And this: The Bearer of Good Coronavirus News: Stanford scientist John Ioannidis finds himself under attack for questioning the prevailing wisdom about lockdowns. (It’s behind the Wall Street Journal paywall, but some friends have been able to open it on their phones.)
And we should consider allowing young people to go to restaurants and bars — and card old people for a change. “I’m sorry, Sir. Until this pandemic is over, we’re not allowing you to assess your own risk if you’re over 44. Take a look at Table 2 and you’ll see that, although 90% of COVID deaths are among people 55 or older, and you’re just 46 — and although you appear to be fit and healthy — it’s our policy during this crisis not to serve anyone over 44.”
How about a part-way measure like that? That would still leave a load of customers for bars and restaurants.
And can we let young people go to the beach and trust old and vulnerable people to keep their distance from young people?
We are quickly driving the world into a depression that could lead to so much death among young people – from wars, murder, suicide, despair – and so many years of suffering for the billions who manage to muddle through . . . ARE WE DOING ALL WE CAN TO COME UP WITH SMART MEASURES TO PROTECT THE VULNERABLE WHILE GOING BACK TO FAIRLY NORMAL LIFE?
When 9/11 happened, we over-reacted. We spent trillions bombing the wrong country and losing more young Americans than had died in the attack itself. The over-reaction was understandable — shock and awe, for sure. But was it ultimately in our own best interest?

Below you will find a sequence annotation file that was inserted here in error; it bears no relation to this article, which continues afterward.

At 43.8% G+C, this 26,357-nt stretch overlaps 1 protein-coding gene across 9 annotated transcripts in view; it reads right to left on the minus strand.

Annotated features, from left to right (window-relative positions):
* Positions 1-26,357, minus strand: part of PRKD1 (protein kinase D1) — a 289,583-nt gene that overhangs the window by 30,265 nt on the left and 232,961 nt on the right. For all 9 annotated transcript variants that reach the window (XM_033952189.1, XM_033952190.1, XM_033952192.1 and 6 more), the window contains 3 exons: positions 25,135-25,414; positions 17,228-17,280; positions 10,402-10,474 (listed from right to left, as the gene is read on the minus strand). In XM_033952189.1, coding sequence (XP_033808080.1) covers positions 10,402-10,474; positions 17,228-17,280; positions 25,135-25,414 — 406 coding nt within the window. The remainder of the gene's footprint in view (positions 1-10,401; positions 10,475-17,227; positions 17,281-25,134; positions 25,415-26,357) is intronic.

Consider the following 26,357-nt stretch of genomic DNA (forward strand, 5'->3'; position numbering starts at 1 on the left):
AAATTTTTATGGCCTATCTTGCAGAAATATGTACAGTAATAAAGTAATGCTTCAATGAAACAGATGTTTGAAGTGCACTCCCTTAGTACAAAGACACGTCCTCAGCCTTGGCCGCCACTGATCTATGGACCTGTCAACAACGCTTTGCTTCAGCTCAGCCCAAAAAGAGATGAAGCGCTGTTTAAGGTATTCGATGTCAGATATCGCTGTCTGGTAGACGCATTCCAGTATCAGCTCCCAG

We absolutely need to do all we can to protect those most vulnerable to COVID . . . and to avoid overwhelming the health care system. So older and vulnerable people need to remain isolated.
But I think we have to be open to the possibility of largely resuming normal life for most people. Please don’t hate me for thinking we could be doing this smarter.
*If this was really the only way to get help to the other 20%, why didn’t we attach this string: “This is a national emergency. In order to get cash to people who’ve lost their livelihoods, we’re sending checks to everyone. If you have not lost your livelihood, please do not deposit the check . . . hold it for three months before ripping it up, in case you do. Likewise, if it was direct deposited to your account, you will be getting a notice from your bank within 90 days asking you to either affirm you have lost your livelihood or else to return the money.” Obviously, a lot of people might have cheated and affirmed they had lost their livelihood when they had not; but mightn’t that small change have saved us at least half the cash, to be used to help people who needed help?
Quote of the Day
To some, the glass is half full. To others, half empty. To an engineer, it's twice the size it needs to be.~unattributed